Welcome to the press conference for the U.S. Olympic freestyle wrestling team — also known as Jake Herbert’s Open Mic Night.
He fumbles with his smart phone in an over-exaggerated way to take pictures of the placard in front of him as the moderator speaks.
When the media is asked if there are any more questions for American coach Zeke Jones, Herbert raises his hand as a wry, knowing grin dents his face.
As U.S. assistant coach John Smith is introduced before speaking, Herbert uncorks a subdued clap.
Teammates shake heads and laugh at the gregarious Herbert, the 185-pound, pressure-relief valve for the U.S. freestyle team.
“The collective spirit of the team is really fun,” Jones said when asked about Herbert, who wrestled at Northwestern and trains in Ann Arbor, Mich. “If we just had seven guys who acted the same, all stoic or all comedy … the nice thing is, we have a blend of everything.
“And that’s what makes the group fun. We’re really lucky that way.”
Herbert walks up after the formal press conference ends to shake Jones’ hand as he transforms into a mock member of the media: “Jake Herbert, Northwestern Press, nice to meet you. Who’s your favorite 84-kilogram wrestler at the Olympics?”
Jones surrenders, joining the newest comedic sketch: “That would be Jake Herbert.”
Herbert injects himself into your life, your world, your airspace at nearly every turn — whether you’re ready or not.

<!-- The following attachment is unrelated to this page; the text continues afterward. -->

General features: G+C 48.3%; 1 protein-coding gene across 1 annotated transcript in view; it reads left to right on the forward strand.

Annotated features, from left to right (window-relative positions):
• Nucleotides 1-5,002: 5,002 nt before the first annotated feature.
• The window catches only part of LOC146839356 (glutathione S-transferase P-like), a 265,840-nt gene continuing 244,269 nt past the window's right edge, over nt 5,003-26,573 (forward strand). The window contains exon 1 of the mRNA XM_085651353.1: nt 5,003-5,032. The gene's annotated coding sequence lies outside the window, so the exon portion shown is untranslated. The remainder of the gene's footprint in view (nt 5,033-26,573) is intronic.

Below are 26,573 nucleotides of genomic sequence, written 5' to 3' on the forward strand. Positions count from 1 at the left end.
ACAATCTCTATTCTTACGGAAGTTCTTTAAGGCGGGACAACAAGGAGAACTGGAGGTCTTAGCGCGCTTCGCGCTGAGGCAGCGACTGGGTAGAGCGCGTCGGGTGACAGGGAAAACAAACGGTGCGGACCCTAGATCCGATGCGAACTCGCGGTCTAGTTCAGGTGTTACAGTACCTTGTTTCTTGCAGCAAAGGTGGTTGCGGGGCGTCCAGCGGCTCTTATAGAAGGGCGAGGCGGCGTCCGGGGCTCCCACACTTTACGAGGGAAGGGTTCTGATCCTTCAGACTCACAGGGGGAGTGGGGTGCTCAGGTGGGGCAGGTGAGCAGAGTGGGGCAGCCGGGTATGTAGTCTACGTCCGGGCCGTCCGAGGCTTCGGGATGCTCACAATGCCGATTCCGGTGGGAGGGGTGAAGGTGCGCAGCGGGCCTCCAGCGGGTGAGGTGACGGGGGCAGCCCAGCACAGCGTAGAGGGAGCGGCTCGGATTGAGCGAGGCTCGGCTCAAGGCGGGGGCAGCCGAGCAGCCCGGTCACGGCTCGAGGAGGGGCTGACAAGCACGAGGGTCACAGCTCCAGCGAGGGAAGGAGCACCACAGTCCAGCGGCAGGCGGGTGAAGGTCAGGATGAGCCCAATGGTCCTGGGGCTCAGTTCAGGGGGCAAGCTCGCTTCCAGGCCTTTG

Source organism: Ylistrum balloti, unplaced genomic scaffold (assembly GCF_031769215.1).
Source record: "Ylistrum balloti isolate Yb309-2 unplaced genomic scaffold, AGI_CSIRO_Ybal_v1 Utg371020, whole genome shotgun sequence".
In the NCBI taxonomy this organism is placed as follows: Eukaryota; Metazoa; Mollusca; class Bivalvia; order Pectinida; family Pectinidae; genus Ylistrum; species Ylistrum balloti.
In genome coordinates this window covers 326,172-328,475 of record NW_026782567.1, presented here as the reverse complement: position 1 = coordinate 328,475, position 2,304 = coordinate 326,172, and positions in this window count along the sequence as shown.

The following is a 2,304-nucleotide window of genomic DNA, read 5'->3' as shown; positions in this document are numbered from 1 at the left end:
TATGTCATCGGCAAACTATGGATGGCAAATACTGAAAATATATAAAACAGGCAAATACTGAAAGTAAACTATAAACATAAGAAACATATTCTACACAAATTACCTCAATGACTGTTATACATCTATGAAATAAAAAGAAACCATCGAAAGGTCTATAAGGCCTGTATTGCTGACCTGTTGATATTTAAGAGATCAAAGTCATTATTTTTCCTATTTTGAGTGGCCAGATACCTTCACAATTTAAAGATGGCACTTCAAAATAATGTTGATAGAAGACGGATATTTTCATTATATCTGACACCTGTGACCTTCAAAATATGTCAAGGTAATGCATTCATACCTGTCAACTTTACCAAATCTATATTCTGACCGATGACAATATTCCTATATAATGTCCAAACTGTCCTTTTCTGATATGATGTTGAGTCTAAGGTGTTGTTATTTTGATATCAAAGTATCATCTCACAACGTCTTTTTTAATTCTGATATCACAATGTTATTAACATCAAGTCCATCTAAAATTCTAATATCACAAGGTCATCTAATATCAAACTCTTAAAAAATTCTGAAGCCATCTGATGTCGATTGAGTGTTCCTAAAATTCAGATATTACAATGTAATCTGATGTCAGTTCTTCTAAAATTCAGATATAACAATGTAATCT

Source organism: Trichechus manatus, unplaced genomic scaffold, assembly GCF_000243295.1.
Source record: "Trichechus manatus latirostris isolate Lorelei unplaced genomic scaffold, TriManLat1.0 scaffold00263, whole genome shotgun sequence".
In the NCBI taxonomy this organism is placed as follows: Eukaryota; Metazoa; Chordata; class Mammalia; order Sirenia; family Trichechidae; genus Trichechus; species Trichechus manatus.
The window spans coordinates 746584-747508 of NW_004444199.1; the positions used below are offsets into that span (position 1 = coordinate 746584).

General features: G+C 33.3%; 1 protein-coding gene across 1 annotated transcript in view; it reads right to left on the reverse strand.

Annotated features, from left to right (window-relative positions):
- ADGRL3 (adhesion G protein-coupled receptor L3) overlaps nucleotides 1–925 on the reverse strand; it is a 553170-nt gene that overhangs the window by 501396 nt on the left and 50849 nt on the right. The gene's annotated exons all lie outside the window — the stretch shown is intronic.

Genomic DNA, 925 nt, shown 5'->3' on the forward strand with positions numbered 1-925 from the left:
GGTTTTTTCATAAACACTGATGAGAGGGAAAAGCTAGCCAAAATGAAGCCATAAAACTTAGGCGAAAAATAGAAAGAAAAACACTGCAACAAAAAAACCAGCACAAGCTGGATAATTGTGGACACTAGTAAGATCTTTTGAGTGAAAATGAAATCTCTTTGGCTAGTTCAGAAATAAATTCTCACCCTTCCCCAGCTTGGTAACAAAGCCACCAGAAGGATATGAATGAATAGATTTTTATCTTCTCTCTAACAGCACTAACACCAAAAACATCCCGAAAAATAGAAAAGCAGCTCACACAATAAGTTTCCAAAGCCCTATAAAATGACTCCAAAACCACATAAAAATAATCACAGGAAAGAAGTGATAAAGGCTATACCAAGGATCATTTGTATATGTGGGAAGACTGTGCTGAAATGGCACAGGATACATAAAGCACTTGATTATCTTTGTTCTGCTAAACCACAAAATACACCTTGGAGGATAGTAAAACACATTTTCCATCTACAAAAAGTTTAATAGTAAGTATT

That aggressiveness always has existed on the mat, where Herbert won two NCAA championships at Northwestern with a 149-4 record — the fifth best win percentage in the history of the sport. He collected a silver medal at the 2009 world championships before moving to train in Michigan.
Fighting off his comedic DNA proves almost impossible, though.
When reminded that he collected bonus money for winning the 2009 silver medal, Herbert returned to character.
“That’s great. That’s like a full-time job being a manager of a Subway, or something like that,” he said.
Is a post-athletic career in a comedy club next?
“No, he’s not a great comedian — he just thinks he is,” Jones said. “But he’s a great guy.”
To assume Herbert lacks seriousness on the mat, however, is a big mistake, the U.S. coach said.
“When we’re on that day of competition, it’s usually laughing, joking and fun,” Jones said. “Then, about five minutes before the match, he’ll get this really drawn-in look on his face, very series, his eyes slanted in, and steam starts to come out of his ears. He starts to pace real hard.
“You know that switch is flipped and he’s ready to battle.”
A glimpse into the transformation occurred when Herbert was asked how he moves himself from jokes to medal-level seriousness.
“You start to think about … what you’ve given up and then you start to look at that guy across the mat, you start to think of what he’s trying to take away from you,” he said.
“You think, ‘He doesn’t work as hard as me. I know for a fact he wasn’t up at 6 a.m., he wasn’t hitting the bike till he puked. He wasn’t as dedicated as I am. He doesn’t want it as much as I do.’
“It starts to excite me. It gets my blood pressure up. That gets the hair up on the back of my neck. It gets me ready to go out there for war.
“This guy is trying to take what’s mine. That gold medal’s not his, that’s my gold medal.”